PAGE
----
What is the PRC exactly? A fast food chain? A standardized test for nursing students? An obscure department within the CIA?
Don't be ashamed of your ignorance. You're not the only otherwise well-informed voter asking these questions. The Public Regulation Commission (PRC) is one of the most powerful governmental bodies in New Mexico, but most New Mexicans have only the vaguest notions about what it actually does.
Here are the basics. New Mexico's PRC was created in 1999 to regulate public utilities, fire safety, transportation, the formation of corporations, and telecommunications and insurance companies. In other words, the commission has serious influence over consumer costs and protections as well as creating a competitive free market. Five commissioners serve on the PRC, each elected to four-year terms, and a qualified candidate should understand the importance of balancing regulations that are both fair to consumers and industry, as well us understanding issues such as pipeline safety and protecting public safety and the environment. They serve for a maximum of two terms and earn salaries of approximately $90,000.
This year, Republican Ward Camp and Democrat Jason Marks are vying for the PRC seat in District One, which includes a sizable chunk of Albuquerque. We asked both about their positions and experience. After careful consideration, we've decided to back Camp.
From the early '80s to the late '90s, Camp worked as an attorney. In that capacity, he amassed a great deal of experience with energy and utility matters by representing industry clients before governmental bodies similar to the PRC. For the last six years, Camp has worked for various private businesses related, in one way or another, to the energy industry. During this period, he's traveled all over the country consulting on electricity and energy efficiency issues.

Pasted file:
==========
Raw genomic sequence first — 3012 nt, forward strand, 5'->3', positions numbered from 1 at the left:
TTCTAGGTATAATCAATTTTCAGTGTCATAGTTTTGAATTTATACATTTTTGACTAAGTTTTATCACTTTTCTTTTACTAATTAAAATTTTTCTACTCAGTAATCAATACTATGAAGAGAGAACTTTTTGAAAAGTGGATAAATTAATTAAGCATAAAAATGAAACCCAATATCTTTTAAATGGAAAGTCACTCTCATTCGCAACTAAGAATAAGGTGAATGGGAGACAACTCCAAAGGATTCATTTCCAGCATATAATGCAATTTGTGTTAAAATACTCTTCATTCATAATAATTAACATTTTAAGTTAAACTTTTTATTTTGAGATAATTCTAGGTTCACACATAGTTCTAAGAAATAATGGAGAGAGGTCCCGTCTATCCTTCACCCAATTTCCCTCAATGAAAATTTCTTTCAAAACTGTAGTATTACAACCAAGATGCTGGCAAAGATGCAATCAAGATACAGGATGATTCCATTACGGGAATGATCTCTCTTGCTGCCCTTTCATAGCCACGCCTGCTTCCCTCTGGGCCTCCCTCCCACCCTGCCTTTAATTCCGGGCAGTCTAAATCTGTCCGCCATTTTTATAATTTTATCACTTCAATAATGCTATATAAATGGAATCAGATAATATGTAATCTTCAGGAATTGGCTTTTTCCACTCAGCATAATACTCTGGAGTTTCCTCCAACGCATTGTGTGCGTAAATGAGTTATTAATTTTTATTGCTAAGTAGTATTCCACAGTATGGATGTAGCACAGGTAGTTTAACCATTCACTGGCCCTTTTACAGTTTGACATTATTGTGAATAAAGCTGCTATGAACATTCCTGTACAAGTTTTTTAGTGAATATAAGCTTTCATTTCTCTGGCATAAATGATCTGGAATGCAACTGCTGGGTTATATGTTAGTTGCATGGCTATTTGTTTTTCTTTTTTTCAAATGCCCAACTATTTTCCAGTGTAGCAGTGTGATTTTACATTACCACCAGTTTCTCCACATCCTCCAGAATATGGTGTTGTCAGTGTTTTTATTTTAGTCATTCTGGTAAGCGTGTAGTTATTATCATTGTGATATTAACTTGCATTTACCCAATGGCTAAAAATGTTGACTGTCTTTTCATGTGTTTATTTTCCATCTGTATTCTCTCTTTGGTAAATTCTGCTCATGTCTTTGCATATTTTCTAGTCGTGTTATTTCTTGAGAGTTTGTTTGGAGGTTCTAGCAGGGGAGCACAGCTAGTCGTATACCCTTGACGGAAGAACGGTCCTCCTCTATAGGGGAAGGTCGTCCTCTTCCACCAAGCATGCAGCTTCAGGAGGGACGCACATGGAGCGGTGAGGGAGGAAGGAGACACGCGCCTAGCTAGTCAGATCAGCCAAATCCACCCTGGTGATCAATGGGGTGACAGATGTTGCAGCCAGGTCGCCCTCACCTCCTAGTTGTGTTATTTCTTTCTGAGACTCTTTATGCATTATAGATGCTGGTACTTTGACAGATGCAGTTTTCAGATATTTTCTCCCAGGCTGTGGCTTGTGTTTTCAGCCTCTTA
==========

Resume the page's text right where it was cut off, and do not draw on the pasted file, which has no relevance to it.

Camp's work history is tailor-made for this position. He has occupational experience directly relevant to almost every aspect of the PRC's sphere of influence. During his interview with the Alibi, he also spoke with enormous passion, insight and detail about PRC topics that would bore the pants off a lesser informed citizen. Camp spoke eloquently about the need to spend the necessary funds to update New Mexico's antiquated energy infrastructure so that we can make a practical transition to renewable energy in the future. Camp also spoke at length about the need for public education, new pricing strategies and better information sharing to help make our state more energy efficient.
If elected, Camp would take a large pay cut, but he convinced us that he would do this without any ambitions beyond serving the public interest and spending more time with his family. Another point in Camp's favor is related to the internal bickering of various PRC representatives over the last couple years. Many PRC watchers have noted that this constant infighting has threatened to make the commission dysfunctional. In our opinion, Camp has the diplomatic and personal skills necessary to navigate through sticky periods in what can apparently be a very tense regulatory environment.
As his opponent was eager to point out, Camp is no enemy of utilities and industry. Despite this fact, Camp speaks with genuine enthusiasm and knowledge about the need to transform New Mexico into a leader in renewable energy. His endorsement by the Sierra Club suggests that, although business definitely will have a place at his table, Camp recognizes the need to pragmatically balance corporate and industry needs with consumer and environmental protection. With our endorsement, we fully expect Ward to strike a thoughtful and informed balance on the commission.
We feel that Jason Marks is also an intelligent candidate with a genuine passion for renewable energy and consumer protection. He holds a recent law degree from UNM and has 16 years of consulting experience related to administering affordable health care costs. Marks made strong points about the need for the PRC to stop cutting costly deals with industry, namely the recent Qwest fiasco, that allowed the company to skirt its end of the bargain in delivering needed services to rural areas.
On balance, though, Camp distinguishes himself from his opponent with his experience, knowledge and enthusiasm for a positive and pragmatic approach to regulation. He made it clear that the values of conservation play an integral role in his moderate brand of conservatism. We view this as a very good thing.
Ward Camp has the Alibi's endorsement.